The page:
Some Brownsville residents have said that they are worried about brush potentially clogging the drainage systems, but one drain systems director says it is not brush that is cause the problem.
“You name it then we gotta fish it out,” said Albert Barreda, the drain district manager for Cameron County’s district 1.
Though brush pick-up remains an ongoing issue for residents in Brownsville, Berreda says that illegal dumping is the main culprit.
“There is a constant battle–if you will—keeping the drainage ditches running smoothly,” said Berreda. “We’re about the 2nd or 3rd largest district in the state so we cover some 90,000 acres of ditches—so it’s quite a bit.”
The most dumped item seen are tires, and in some cases it will clog systems, creating the greater potential for flooding.
“We work closely with the city of Brownsville where most of the illegal dumping occurs,” said Berreda.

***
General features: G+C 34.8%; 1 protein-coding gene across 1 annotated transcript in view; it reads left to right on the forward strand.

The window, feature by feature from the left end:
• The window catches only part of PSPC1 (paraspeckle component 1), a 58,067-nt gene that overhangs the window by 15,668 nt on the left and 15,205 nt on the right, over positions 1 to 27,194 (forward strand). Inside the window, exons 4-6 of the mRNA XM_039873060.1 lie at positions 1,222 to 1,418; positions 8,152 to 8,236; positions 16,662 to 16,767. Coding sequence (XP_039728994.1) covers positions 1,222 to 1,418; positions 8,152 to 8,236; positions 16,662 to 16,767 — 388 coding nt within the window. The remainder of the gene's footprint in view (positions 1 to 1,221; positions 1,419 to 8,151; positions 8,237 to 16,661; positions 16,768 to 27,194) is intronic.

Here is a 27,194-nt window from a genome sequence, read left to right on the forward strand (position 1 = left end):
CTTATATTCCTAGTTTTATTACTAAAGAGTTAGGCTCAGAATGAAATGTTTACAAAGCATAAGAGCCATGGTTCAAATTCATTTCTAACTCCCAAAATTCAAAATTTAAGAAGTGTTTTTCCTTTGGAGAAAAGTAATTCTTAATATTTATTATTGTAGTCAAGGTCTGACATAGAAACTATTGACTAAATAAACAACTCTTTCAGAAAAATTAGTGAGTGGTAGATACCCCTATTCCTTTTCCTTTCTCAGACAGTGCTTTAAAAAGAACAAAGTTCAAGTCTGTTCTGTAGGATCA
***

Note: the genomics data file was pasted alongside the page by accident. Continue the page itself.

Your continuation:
Berreda says that most dumping occurs at night though they work with the city of Brownsville to report it when it happens, but to prepare, they keep the ditches clean rain or shine.
“We regularly go to the heads of the ditches where they start and end and remove all of the debris that we’re able to get out,” said Berreda.
All water drains eventually to the Laguna Madre and then off into the cost, and with the water any trash in it will too.
“There’s a lot of trash that flows into from or downward—rather—into our ditches before all of that debris gets out to the gulf,” said Berreda.